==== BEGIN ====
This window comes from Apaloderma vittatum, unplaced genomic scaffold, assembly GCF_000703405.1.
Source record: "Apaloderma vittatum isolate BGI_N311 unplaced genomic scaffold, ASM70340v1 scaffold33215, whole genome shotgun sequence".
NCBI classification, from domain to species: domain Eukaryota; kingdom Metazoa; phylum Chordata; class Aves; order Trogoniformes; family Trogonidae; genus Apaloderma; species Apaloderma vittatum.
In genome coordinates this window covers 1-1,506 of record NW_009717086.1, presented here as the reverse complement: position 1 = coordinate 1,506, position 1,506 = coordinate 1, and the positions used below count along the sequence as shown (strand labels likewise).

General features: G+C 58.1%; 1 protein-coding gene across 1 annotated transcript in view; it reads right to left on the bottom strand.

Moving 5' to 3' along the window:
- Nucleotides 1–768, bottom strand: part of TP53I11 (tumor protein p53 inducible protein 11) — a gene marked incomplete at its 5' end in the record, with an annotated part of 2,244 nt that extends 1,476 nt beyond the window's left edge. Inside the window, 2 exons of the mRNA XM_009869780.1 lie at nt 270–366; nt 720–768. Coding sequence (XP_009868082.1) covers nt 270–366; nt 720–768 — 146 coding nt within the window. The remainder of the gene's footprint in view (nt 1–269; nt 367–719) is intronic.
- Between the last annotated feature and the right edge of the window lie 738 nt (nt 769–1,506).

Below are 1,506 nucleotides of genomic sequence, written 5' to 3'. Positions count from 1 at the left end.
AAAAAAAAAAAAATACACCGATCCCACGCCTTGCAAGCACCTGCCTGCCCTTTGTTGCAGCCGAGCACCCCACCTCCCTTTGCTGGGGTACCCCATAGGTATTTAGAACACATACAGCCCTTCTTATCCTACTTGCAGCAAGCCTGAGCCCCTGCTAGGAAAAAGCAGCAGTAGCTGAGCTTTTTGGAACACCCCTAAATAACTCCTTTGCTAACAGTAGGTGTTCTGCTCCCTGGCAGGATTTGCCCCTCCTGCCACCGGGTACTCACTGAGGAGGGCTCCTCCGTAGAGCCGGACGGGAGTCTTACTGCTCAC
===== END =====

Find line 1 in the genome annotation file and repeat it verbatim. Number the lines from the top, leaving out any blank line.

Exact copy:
This window comes from Apaloderma vittatum, unplaced genomic scaffold, assembly GCF_000703405.1.